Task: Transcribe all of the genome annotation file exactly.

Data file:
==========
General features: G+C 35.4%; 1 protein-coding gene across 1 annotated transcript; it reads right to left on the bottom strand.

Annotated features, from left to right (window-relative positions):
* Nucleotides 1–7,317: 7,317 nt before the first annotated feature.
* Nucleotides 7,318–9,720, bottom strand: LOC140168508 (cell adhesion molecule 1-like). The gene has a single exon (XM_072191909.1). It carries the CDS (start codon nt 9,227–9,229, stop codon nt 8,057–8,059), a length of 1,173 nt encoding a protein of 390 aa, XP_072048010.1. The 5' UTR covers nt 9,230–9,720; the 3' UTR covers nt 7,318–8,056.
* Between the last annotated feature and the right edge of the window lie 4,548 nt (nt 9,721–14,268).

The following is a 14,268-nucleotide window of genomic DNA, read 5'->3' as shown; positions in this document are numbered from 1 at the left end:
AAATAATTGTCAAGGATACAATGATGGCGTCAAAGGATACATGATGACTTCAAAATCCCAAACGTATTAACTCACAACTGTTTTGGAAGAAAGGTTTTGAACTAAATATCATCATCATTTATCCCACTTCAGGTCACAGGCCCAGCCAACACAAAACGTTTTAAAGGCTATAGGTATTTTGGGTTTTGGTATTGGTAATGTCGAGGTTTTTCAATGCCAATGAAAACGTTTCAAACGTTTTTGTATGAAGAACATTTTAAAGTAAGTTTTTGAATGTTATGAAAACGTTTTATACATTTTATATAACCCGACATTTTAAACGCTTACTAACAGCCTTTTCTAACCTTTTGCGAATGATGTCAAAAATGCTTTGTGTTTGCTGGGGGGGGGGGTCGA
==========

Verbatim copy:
General features: G+C 35.4%; 1 protein-coding gene across 1 annotated transcript; it reads right to left on the bottom strand.

Annotated features, from left to right (window-relative positions):
* Nucleotides 1–7,317: 7,317 nt before the first annotated feature.
* Nucleotides 7,318–9,720, bottom strand: LOC140168508 (cell adhesion molecule 1-like). The gene has a single exon (XM_072191909.1). It carries the CDS (start codon nt 9,227–9,229, stop codon nt 8,057–8,059), a length of 1,173 nt encoding a protein of 390 aa, XP_072048010.1. The 5' UTR covers nt 9,230–9,720; the 3' UTR covers nt 7,318–8,056.
* Between the last annotated feature and the right edge of the window lie 4,548 nt (nt 9,721–14,268).

The following is a 14,268-nucleotide window of genomic DNA, read 5'->3' as shown; positions in this document are numbered from 1 at the left end:
AAATAATTGTCAAGGATACAATGATGGCGTCAAAGGATACATGATGACTTCAAAATCCCAAACGTATTAACTCACAACTGTTTTGGAAGAAAGGTTTTGAACTAAATATCATCATCATTTATCCCACTTCAGGTCACAGGCCCAGCCAACACAAAACGTTTTAAAGGCTATAGGTATTTTGGGTTTTGGTATTGGTAATGTCGAGGTTTTTCAATGCCAATGAAAACGTTTCAAACGTTTTTGTATGAAGAACATTTTAAAGTAAGTTTTTGAATGTTATGAAAACGTTTTATACATTTTATATAACCCGACATTTTAAACGCTTACTAACAGCCTTTTCTAACCTTTTGCGAATGATGTCAAAAATGCTTTGTGTTTGCTGGGGGGGGGGGTCGA